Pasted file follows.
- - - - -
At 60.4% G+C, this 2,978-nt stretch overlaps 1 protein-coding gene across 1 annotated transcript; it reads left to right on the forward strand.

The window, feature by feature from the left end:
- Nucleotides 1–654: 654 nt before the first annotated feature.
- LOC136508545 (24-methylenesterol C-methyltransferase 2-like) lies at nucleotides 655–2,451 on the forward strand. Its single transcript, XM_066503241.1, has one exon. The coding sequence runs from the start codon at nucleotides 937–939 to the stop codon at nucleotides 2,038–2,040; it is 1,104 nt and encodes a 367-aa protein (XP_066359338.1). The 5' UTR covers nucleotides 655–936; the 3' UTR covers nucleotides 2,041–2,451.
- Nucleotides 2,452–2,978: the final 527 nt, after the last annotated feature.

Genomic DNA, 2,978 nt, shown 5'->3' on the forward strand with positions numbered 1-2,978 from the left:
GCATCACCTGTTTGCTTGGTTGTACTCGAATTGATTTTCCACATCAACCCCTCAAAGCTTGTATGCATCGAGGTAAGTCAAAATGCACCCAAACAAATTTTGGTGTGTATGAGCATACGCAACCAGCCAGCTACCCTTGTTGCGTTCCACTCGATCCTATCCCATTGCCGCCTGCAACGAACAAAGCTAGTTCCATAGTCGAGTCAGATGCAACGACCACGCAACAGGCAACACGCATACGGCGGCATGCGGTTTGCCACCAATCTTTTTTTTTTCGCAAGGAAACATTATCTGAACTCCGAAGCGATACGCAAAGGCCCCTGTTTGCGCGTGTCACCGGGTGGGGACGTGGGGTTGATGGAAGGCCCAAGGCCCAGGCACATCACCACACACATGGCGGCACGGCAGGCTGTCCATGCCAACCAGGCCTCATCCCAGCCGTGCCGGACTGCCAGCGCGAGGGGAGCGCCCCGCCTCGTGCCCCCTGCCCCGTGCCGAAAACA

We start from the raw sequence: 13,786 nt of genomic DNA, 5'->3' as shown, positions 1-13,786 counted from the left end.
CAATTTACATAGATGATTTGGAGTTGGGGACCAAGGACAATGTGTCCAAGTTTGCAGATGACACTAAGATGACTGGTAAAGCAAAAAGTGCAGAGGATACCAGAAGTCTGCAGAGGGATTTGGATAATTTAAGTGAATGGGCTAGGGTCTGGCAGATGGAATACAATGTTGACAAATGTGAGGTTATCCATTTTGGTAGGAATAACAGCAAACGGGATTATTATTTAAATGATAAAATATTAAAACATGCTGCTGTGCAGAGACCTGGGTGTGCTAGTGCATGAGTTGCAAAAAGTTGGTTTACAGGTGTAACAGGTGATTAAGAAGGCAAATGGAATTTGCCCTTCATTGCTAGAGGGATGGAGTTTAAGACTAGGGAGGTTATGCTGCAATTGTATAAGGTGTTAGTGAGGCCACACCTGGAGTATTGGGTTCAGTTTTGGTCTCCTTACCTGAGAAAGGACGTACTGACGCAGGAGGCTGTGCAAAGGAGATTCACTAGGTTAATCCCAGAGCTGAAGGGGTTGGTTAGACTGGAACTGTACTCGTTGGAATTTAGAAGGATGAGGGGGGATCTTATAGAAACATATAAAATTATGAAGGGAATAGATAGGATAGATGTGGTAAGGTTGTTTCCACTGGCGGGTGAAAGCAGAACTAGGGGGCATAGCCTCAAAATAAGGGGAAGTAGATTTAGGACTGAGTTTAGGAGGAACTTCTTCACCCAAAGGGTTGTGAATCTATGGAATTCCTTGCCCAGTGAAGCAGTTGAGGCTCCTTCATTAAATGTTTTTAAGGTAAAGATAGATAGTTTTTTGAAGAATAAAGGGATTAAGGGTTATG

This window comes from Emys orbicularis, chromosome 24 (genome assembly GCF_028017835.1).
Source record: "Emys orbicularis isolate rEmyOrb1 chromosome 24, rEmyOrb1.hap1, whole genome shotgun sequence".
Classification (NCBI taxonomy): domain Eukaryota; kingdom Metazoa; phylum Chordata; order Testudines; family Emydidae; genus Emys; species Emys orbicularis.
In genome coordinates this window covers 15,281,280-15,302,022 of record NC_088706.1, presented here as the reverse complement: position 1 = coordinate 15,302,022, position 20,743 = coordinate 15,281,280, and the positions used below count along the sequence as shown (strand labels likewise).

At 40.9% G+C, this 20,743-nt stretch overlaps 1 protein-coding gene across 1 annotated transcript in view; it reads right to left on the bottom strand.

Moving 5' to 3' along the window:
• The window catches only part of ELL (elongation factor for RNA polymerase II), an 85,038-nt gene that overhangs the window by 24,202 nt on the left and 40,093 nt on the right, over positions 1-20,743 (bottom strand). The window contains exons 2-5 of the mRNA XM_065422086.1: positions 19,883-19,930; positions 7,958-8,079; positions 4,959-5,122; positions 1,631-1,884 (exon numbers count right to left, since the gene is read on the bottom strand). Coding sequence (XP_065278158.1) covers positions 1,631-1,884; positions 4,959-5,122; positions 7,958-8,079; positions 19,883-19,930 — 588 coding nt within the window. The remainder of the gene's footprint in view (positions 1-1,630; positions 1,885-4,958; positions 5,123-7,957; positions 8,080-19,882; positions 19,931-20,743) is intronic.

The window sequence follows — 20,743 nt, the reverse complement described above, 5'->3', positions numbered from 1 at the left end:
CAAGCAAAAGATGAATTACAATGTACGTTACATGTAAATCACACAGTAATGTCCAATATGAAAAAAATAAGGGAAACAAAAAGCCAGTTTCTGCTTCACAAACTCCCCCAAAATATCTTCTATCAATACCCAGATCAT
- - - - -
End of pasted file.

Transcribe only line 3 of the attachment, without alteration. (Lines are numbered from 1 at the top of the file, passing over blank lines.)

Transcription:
- Nucleotides 1–654: 654 nt before the first annotated feature.